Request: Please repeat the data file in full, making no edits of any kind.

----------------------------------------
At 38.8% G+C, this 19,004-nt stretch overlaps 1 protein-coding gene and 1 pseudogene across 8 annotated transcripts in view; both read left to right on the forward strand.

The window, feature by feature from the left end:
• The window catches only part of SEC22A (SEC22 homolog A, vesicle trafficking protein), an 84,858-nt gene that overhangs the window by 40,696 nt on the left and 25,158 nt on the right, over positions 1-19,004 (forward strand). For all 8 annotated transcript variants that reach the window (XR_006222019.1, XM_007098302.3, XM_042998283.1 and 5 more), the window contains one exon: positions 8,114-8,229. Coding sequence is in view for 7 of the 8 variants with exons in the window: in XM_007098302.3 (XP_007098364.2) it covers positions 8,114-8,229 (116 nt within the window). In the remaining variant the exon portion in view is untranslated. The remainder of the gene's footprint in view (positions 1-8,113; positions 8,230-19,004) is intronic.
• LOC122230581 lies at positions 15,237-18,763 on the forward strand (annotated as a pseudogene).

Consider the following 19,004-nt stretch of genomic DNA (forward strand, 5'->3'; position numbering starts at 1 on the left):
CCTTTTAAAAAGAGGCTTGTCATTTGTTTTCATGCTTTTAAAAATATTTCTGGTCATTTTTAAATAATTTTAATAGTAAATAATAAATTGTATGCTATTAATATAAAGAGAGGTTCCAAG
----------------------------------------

At 38.8% G+C, this 19,004-nt stretch overlaps 1 protein-coding gene and 1 pseudogene across 8 annotated transcripts in view; both read left to right on the forward strand.

The window, feature by feature from the left end:
• The window catches only part of SEC22A (SEC22 homolog A, vesicle trafficking protein), an 84,858-nt gene that overhangs the window by 40,696 nt on the left and 25,158 nt on the right, over positions 1-19,004 (forward strand). For all 8 annotated transcript variants that reach the window (XR_006222019.1, XM_007098302.3, XM_042998283.1 and 5 more), the window contains one exon: positions 8,114-8,229. Coding sequence is in view for 7 of the 8 variants with exons in the window: in XM_007098302.3 (XP_007098364.2) it covers positions 8,114-8,229 (116 nt within the window). In the remaining variant the exon portion in view is untranslated. The remainder of the gene's footprint in view (positions 1-8,113; positions 8,230-19,004) is intronic.
• LOC122230581 lies at positions 15,237-18,763 on the forward strand (annotated as a pseudogene).

Consider the following 19,004-nt stretch of genomic DNA (forward strand, 5'->3'; position numbering starts at 1 on the left):
CCTTTTAAAAAGAGGCTTGTCATTTGTTTTCATGCTTTTAAAAATATTTCTGGTCATTTTTAAATAATTTTAATAGTAAATAATAAATTGTATGCTATTAATATAAAGAGAGGTTCCAAG